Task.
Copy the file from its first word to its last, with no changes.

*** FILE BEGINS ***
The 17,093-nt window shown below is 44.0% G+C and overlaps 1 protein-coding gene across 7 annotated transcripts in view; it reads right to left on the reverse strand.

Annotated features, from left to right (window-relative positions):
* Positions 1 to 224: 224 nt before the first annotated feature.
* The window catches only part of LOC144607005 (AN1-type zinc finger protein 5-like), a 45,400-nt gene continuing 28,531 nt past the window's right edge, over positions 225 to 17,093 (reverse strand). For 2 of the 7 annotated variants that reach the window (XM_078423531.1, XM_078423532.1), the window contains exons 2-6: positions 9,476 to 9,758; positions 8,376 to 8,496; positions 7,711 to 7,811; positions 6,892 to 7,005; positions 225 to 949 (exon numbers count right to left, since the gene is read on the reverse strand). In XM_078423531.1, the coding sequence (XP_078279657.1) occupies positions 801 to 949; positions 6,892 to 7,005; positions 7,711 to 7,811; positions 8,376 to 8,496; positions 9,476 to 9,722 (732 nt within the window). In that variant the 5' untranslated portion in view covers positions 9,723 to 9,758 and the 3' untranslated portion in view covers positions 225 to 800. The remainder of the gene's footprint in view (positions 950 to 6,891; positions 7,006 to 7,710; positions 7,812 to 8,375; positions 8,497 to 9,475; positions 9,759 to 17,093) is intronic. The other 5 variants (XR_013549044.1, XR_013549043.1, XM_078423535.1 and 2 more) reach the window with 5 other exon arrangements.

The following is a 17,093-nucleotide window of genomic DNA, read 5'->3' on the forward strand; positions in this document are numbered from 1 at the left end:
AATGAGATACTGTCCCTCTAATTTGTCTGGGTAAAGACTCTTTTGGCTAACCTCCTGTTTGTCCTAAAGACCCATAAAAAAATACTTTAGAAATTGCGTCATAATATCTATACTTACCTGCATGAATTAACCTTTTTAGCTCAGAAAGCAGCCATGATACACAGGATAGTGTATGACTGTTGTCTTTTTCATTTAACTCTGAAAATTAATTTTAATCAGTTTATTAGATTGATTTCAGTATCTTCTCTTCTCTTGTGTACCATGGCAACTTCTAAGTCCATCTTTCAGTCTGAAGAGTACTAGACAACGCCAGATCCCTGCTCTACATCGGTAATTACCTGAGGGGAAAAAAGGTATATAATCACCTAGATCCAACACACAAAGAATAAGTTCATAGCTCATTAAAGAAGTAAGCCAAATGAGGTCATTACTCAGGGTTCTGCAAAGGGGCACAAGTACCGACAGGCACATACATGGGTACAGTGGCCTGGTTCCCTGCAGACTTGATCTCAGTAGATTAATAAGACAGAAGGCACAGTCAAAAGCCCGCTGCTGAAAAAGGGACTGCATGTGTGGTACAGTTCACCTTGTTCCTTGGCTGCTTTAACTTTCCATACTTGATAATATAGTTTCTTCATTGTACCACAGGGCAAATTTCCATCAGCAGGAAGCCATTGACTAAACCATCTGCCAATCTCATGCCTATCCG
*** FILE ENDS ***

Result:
The 17,093-nt window shown below is 44.0% G+C and overlaps 1 protein-coding gene across 7 annotated transcripts in view; it reads right to left on the reverse strand.

Annotated features, from left to right (window-relative positions):
* Positions 1 to 224: 224 nt before the first annotated feature.
* The window catches only part of LOC144607005 (AN1-type zinc finger protein 5-like), a 45,400-nt gene continuing 28,531 nt past the window's right edge, over positions 225 to 17,093 (reverse strand). For 2 of the 7 annotated variants that reach the window (XM_078423531.1, XM_078423532.1), the window contains exons 2-6: positions 9,476 to 9,758; positions 8,376 to 8,496; positions 7,711 to 7,811; positions 6,892 to 7,005; positions 225 to 949 (exon numbers count right to left, since the gene is read on the reverse strand). In XM_078423531.1, the coding sequence (XP_078279657.1) occupies positions 801 to 949; positions 6,892 to 7,005; positions 7,711 to 7,811; positions 8,376 to 8,496; positions 9,476 to 9,722 (732 nt within the window). In that variant the 5' untranslated portion in view covers positions 9,723 to 9,758 and the 3' untranslated portion in view covers positions 225 to 800. The remainder of the gene's footprint in view (positions 950 to 6,891; positions 7,006 to 7,710; positions 7,812 to 8,375; positions 8,497 to 9,475; positions 9,759 to 17,093) is intronic. The other 5 variants (XR_013549044.1, XR_013549043.1, XM_078423535.1 and 2 more) reach the window with 5 other exon arrangements.

The following is a 17,093-nucleotide window of genomic DNA, read 5'->3' on the forward strand; positions in this document are numbered from 1 at the left end:
AATGAGATACTGTCCCTCTAATTTGTCTGGGTAAAGACTCTTTTGGCTAACCTCCTGTTTGTCCTAAAGACCCATAAAAAAATACTTTAGAAATTGCGTCATAATATCTATACTTACCTGCATGAATTAACCTTTTTAGCTCAGAAAGCAGCCATGATACACAGGATAGTGTATGACTGTTGTCTTTTTCATTTAACTCTGAAAATTAATTTTAATCAGTTTATTAGATTGATTTCAGTATCTTCTCTTCTCTTGTGTACCATGGCAACTTCTAAGTCCATCTTTCAGTCTGAAGAGTACTAGACAACGCCAGATCCCTGCTCTACATCGGTAATTACCTGAGGGGAAAAAAGGTATATAATCACCTAGATCCAACACACAAAGAATAAGTTCATAGCTCATTAAAGAAGTAAGCCAAATGAGGTCATTACTCAGGGTTCTGCAAAGGGGCACAAGTACCGACAGGCACATACATGGGTACAGTGGCCTGGTTCCCTGCAGACTTGATCTCAGTAGATTAATAAGACAGAAGGCACAGTCAAAAGCCCGCTGCTGAAAAAGGGACTGCATGTGTGGTACAGTTCACCTTGTTCCTTGGCTGCTTTAACTTTCCATACTTGATAATATAGTTTCTTCATTGTACCACAGGGCAAATTTCCATCAGCAGGAAGCCATTGACTAAACCATCTGCCAATCTCATGCCTATCCG